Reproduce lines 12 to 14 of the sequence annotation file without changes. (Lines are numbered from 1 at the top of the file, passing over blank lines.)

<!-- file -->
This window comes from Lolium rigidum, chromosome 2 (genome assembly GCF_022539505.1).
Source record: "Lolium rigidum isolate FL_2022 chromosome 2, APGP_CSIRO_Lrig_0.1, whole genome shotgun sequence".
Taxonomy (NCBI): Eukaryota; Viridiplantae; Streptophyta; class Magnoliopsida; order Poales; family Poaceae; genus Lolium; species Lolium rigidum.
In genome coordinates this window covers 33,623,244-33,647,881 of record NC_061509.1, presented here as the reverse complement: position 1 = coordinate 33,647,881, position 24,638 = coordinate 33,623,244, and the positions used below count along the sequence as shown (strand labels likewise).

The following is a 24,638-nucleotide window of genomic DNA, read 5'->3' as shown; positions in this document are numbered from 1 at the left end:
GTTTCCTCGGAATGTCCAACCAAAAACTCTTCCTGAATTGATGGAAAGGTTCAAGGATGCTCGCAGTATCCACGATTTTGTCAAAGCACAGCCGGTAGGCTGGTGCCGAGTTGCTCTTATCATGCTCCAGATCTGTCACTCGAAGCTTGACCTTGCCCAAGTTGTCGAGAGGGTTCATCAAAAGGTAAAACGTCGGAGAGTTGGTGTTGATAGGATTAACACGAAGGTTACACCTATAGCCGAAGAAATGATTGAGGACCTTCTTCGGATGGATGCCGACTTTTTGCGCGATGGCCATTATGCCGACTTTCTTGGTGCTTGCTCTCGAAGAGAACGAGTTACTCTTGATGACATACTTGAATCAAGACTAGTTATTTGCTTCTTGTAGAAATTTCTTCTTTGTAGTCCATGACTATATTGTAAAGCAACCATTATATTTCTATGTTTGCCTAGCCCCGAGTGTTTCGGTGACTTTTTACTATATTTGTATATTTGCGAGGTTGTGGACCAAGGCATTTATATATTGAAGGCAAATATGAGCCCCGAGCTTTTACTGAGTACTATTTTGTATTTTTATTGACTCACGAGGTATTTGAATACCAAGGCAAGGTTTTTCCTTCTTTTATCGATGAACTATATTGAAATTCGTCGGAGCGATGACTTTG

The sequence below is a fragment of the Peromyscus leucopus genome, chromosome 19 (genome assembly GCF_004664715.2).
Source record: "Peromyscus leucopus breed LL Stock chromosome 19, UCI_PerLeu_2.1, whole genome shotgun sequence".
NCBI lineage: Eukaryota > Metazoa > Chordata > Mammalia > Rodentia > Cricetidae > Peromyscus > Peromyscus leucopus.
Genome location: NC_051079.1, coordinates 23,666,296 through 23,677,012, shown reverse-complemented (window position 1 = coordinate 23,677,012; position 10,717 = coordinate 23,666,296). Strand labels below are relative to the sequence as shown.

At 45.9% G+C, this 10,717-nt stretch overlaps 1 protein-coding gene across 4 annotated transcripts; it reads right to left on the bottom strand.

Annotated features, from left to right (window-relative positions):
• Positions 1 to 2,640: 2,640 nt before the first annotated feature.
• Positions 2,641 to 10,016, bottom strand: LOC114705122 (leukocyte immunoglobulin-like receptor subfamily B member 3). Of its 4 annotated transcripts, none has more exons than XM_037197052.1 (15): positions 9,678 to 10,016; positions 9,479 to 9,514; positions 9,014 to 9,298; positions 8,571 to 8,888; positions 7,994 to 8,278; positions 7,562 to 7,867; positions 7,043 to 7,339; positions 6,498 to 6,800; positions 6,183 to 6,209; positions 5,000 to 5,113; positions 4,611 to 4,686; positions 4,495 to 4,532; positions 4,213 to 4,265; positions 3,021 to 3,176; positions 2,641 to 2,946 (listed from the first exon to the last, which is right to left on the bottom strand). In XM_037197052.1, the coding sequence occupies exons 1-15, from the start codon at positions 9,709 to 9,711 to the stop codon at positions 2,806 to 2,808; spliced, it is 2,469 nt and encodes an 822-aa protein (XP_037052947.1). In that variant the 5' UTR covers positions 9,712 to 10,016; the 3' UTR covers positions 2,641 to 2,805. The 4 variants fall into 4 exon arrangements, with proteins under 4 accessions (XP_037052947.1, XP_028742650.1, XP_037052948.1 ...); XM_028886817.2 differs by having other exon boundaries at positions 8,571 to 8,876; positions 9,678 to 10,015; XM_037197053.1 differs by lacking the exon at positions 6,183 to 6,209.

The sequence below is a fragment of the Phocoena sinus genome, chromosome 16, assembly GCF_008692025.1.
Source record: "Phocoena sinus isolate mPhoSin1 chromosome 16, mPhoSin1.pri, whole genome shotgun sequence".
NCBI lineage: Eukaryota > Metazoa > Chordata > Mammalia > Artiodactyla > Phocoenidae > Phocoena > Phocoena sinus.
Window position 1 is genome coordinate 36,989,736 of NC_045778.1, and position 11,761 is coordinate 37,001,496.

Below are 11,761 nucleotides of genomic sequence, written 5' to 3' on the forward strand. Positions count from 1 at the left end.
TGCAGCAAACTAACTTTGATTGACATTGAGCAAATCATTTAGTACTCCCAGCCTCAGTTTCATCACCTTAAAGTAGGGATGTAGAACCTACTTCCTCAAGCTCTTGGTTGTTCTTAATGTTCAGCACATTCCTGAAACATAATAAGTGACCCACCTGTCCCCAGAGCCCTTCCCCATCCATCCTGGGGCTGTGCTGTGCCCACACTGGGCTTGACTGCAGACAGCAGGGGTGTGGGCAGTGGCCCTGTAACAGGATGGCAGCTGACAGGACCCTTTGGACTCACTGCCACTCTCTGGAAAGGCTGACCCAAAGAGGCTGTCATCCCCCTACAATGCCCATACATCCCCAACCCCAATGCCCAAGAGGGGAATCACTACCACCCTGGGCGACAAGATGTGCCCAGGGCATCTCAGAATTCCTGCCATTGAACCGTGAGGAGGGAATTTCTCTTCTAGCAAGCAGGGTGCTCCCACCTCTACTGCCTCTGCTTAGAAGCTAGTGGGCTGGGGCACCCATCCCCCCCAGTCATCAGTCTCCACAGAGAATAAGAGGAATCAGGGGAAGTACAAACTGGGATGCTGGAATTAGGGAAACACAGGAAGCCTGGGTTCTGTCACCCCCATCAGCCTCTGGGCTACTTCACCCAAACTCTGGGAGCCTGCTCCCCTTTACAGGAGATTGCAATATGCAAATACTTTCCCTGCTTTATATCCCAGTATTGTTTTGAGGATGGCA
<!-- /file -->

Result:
Annotated features, from left to right (window-relative positions):
• Positions 1 to 2,640: 2,640 nt before the first annotated feature.
• Positions 2,641 to 10,016, bottom strand: LOC114705122 (leukocyte immunoglobulin-like receptor subfamily B member 3). Of its 4 annotated transcripts, none has more exons than XM_037197052.1 (15): positions 9,678 to 10,016; positions 9,479 to 9,514; positions 9,014 to 9,298; positions 8,571 to 8,888; positions 7,994 to 8,278; positions 7,562 to 7,867; positions 7,043 to 7,339; positions 6,498 to 6,800; positions 6,183 to 6,209; positions 5,000 to 5,113; positions 4,611 to 4,686; positions 4,495 to 4,532; positions 4,213 to 4,265; positions 3,021 to 3,176; positions 2,641 to 2,946 (listed from the first exon to the last, which is right to left on the bottom strand). In XM_037197052.1, the coding sequence occupies exons 1-15, from the start codon at positions 9,709 to 9,711 to the stop codon at positions 2,806 to 2,808; spliced, it is 2,469 nt and encodes an 822-aa protein (XP_037052947.1). In that variant the 5' UTR covers positions 9,712 to 10,016; the 3' UTR covers positions 2,641 to 2,805. The 4 variants fall into 4 exon arrangements, with proteins under 4 accessions (XP_037052947.1, XP_028742650.1, XP_037052948.1 ...); XM_028886817.2 differs by having other exon boundaries at positions 8,571 to 8,876; positions 9,678 to 10,015; XM_037197053.1 differs by lacking the exon at positions 6,183 to 6,209.